Veteran producer Jay King becomes an ‘Open Book’ with intimate new release

by David Alston, Mahogany Archives

It’s a sad but true fact the music industry is not what it used to be, but if there is a ray of light there’s no reason why Jay King’s new release, “Open Book,” should not be listed at the top of the Adult Contemporary charts. For those who may not know, Jay King is a long time music veteran and a founding member of gold and platinum recording groups Timex Social Club and Club Nouveau.

When Timex Social Club hit No. 1 with the now classic “Rumors” on Jay’s own record label in 1986, King masterminded the success of this local hit and turned it into an international phenomenon by forming Club Nouveau. In 1987 the group signed a distribution deal with Warner Bros. and gave the 1972 classic Bill Withers tune, “Lean On Me,” a funky contemporary edge, gaining them Billboard’s No. 1 Pop slot, which helped Jay and Bill Withers win a Grammy Award during the same year. But Jay has never been one to rest on his past accomplishments, which he proves by creating quality material for “Open Book.”

Though Jay is a trailblazing songwriter and producer who could loosely be called a founding father of Hip Hop’s New Jack Swing, a fast paced style of music which paved the way for super producers like Teddy Riley, he proves he has not allowed the hard knocks of the industry to destroy his passion and love for making music.

Jay opens his book with “I Would Die for You,” written by Ched Tolliver, John Barnes and Jay King, a sensuous mid tempo groove reminiscent in production of Rod Temperton’s “Gangster of the Groove” and “Star of the Story” by Heatwave. King makes it obvious from the first note that he is staying true to the title of the CD by baring his soul in the tradition of his “love, life and pain” theme, which was the title of his first million seller.

“Open Book” is a complete separation from King’s Club Nouveau days, for Jay has totally taken over the helm of lead vocals to surprising affect. Frankly, I didn’t know he could sing; but sing he does. Jay’s no Luther Vandross, but his mellow and intimate introduction comes off like a personal and private conversation flowing with emotions anyone in love, or has been in love can relate to.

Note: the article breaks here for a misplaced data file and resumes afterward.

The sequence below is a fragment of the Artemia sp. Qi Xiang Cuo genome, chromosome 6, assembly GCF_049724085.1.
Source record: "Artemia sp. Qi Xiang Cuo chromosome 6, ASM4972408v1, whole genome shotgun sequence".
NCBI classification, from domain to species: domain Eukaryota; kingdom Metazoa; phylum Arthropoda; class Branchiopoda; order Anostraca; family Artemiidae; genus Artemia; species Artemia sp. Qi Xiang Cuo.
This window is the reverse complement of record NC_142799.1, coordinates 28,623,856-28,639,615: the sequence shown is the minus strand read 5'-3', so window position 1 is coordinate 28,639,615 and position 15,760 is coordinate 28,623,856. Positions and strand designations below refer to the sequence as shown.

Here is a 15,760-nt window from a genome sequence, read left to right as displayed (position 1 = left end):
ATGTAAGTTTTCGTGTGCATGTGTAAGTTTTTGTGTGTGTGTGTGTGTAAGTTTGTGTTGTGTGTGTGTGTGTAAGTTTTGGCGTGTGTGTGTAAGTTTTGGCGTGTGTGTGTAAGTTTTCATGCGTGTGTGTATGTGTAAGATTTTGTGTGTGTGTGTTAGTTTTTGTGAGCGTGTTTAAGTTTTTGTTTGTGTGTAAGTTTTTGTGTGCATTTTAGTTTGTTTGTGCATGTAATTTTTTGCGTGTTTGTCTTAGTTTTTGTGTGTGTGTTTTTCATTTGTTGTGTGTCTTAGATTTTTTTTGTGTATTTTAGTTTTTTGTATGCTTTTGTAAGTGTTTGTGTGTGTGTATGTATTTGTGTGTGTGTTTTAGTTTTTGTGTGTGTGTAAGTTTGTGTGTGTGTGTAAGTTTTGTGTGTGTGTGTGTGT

King’s understanding of the meaning of love is a welcome mood since many of today’s superficial reality heroes are devoid of feelings, for true love seems to be a notion rarely heard in today’s music. This is not to say that rap artists like Drake, “Best I Ever Had,” or superstars like Usher, “Here I Stand,” haven’t scratched the surface on the subject, but there is a knowing that this man has truly lived what he speaks, making it easy to transition his knowledge and emotions into songs like “Can’t Let Go” and “Everything Wonderful,” where he blatantly bares his soul for his heart’s desire.

At first listen, the slow groove of “Everything Wonderful” with the lyrics “everything you are is beautiful, wonderful, spiritual” comes off like a love song to an intimate friend, but that friend turns out to be his mother.

Jay’s not tackling any social politics on this project as he has done in the past. The only issue here is love, and King comes up with the perfect formula for any quiet storm format – such as Sade or Anita Baker – with a collection of tunes which showcase a mature and wiser artist.

Though there are points where the disc lingers sounding like a rough demo, Jay bounces back by asking his woman, “What Do You Want from Me,” placing production, lyrics and melody in the right pocket. There are times as I listen to “Open Book” when I wonder what some of the tracks might sound like if recorded by a vocalist with a stronger or more stylized voice, since Jay has already proven he can write hit tunes. But like Ne-Yo, if the artist you originally wrote it for doesn’t step up to the plate, you end up doing it yourself and Jay has done a fine job of knocking “Open Book” towards center field.

Hit Picks: “I Would Die for You,” “Everything Wonderful,” “Can’t Let You Go”

David Alston, former longtime entertainment editor for the Bay View, and his Mahogany Archives can be reached at dagene@hotmail.com.